Dynamics of salticid-ant mimicry systems

Ceccarelli, Fadia Sara (2006) Dynamics of salticid-ant mimicry systems. PhD thesis, James Cook University.

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Abstract

Mimicry in arthropods is seen as an example of evolution by natural selection through predation pressure. The aggressive nature of ants, and their possession of noxious chemicals, stings and strong mandibles make them unfavourable prey for many animals. The resemblance of a similar-sized arthropod to an ant can therefore also protect the mimic from predation. Myrmarachne is an ant-mimicking salticid spider genus, whose species associate closely with their model ant species. The behavioural reactions of Myrmarachne to ants were analysed, including instances when there was contact between the spider and the ant. In Townsville the salticid Cosmophasis bitaeniata and one Myrmarachne species associate with Oecophylla smaragdina workers. The Myrmarachne mimics the ant visually, and Cosmophasis bitaeniata mimics the cuticular hydrocarbons of the O. smaragdina worker ants. Cosmophasis and Myrmarachne also mimic ants through certain types of behaviour, such as the “antennal illusion” and bobbing the opisthosoma up and down. The behaviour of both salticids to O. smaragdina was compared. This Myrmarachne was also studied with a hemipteran mimic of O. smaragdina, Riptortus serripes, to see whether the salticid could discriminate between the potentially dangerous ant and its hemipteran mimic. The history of the evolutionary dynamics between Myrmarachne and the model ant species were studied by analysing molecular phylogenies of the two animal taxa.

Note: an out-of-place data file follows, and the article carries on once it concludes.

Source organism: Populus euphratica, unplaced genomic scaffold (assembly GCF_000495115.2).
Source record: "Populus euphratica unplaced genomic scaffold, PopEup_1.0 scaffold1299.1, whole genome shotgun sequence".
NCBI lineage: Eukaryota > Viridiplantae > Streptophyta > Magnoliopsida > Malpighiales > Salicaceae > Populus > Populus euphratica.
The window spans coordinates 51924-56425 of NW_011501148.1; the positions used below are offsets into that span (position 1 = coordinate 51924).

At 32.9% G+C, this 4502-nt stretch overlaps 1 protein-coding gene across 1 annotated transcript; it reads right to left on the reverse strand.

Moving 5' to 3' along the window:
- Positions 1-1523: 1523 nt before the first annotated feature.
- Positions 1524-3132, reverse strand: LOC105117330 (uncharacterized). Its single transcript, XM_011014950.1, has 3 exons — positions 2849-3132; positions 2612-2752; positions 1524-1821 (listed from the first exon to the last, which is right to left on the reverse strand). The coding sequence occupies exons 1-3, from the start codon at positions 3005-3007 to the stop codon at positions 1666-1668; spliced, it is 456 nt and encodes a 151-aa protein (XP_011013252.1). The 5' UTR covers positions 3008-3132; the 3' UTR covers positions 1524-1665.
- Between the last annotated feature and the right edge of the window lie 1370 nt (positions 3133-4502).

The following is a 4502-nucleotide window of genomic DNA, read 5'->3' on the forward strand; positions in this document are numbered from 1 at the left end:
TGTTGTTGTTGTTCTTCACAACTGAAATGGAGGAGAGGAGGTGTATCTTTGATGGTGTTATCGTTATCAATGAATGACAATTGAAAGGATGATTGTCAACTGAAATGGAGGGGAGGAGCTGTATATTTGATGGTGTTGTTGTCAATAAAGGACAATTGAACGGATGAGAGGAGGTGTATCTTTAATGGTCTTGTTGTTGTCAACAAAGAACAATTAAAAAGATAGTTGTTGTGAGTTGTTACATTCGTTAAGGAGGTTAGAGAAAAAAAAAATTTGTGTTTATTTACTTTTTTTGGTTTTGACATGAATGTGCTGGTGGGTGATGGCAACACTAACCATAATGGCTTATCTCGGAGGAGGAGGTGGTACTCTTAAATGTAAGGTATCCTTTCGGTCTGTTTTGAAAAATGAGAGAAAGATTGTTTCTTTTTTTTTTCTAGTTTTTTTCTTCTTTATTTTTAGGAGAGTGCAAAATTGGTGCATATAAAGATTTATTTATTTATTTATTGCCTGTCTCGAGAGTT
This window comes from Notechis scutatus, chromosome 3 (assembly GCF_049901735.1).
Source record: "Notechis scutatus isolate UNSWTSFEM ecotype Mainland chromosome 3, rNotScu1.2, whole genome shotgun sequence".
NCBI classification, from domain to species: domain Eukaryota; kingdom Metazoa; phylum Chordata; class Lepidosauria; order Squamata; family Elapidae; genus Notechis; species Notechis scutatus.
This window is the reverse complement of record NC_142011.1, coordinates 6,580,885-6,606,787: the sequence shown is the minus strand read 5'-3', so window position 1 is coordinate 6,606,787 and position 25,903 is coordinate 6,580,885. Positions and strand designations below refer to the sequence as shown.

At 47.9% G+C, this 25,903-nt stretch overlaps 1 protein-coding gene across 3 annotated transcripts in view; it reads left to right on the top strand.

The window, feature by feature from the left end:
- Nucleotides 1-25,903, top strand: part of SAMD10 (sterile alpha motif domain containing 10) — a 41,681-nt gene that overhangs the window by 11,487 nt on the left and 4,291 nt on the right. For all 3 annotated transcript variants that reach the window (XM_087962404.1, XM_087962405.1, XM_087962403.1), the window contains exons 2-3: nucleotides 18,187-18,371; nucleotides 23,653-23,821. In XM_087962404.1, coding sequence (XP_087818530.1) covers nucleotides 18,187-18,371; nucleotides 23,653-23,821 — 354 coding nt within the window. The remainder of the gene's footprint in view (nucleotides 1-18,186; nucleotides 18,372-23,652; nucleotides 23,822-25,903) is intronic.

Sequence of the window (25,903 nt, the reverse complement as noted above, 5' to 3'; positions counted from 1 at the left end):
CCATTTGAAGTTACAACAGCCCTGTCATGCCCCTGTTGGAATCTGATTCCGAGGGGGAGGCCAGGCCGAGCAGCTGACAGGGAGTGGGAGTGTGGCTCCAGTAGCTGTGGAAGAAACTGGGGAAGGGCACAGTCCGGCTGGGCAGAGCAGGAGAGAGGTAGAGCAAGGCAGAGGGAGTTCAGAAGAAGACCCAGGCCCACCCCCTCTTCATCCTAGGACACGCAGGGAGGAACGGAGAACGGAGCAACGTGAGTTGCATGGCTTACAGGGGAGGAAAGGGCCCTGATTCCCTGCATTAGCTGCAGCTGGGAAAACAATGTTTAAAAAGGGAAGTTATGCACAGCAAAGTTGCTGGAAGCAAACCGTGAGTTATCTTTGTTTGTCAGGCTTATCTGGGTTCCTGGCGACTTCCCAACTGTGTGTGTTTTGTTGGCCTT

In a confined space, Myrmarachne species displayed versatile reactions to sympatric ants that depended on factors such as the position of the ant and the distance between the Myrmarachne and the ant. Myrmarachne also show interspecific differences in their reactions to ants. All Myrmarachne species avoided contact with the ants whenever possible. Even when there was contact between the two, Myrmarachne managed to avoid being attacked by the ant. Cosmophasis bitaeniata also avoids contact with ants. C. bitaeniata and Myrmarachne had the same reaction types to ants, but actions occurred at different frequencies. Overall, there were more similarities than differences between the ways these two salticids interacted with O. smaragdina worker ants, even though Myrmarachne and C. bitaeniata have different methods of mimicking the ants. As for the types of behavioural mimicry, there was a significant difference between Myrmarachne species, as well as between the two salticid genera. When Myrmarachne was presented with another morphological ant mimic (the alydiid bug Riptortus serripes), the spiders’ reactions differed from those displayed towards the ants. These differences indicate that Myrmarachne can distinguish the ant and the bug using visual cues (perhaps through the structure of the mouthparts, or the way the two insects move around). So behaviourally, Myrmarachne is a versatile genus apparently under strong selection pressure and showing a high rate of differentiation and speciation. The phylogenetic study also reflects strong selection pressure, resulting in highly polymorphic species. Myrmarachne species have undergone adaptive radiation and speciation as they evolved towards resembling their different model ant species. Therefore the behavioural and evolutionary dynamics of these salticids and their model ants represents a case of plasticity and versatility by the salticids.

Item ID: 1311
Item Type: Thesis (PhD)
Keywords: Myrmarachne, Ant-mimicking salticid spider, Behavioural reactions to ants, Cosmophasis bitaeniata, Oecophylla smaragdina worker ants, Antennal illusion, Bobbing the opisthosoma, Molecular phylogenies, Behavioural mimicry, Polymorphic, Plasticity, Versatile reactions to sympatric ants, Riptortus serripes
Date Deposited: 04 Jan 2007
FoR Codes: 06 BIOLOGICAL SCIENCES > 0603 Evolutionary Biology > 060303 Biological Adaptation @ 30%
06 BIOLOGICAL SCIENCES > 0608 Zoology > 060801 Animal Behaviour @ 70%
SEO Codes: 96 ENVIRONMENT > 9608 Flora, Fauna and Biodiversity > 960899 Flora, Fauna and Biodiversity of Environments not elsewhere classified @ 100%
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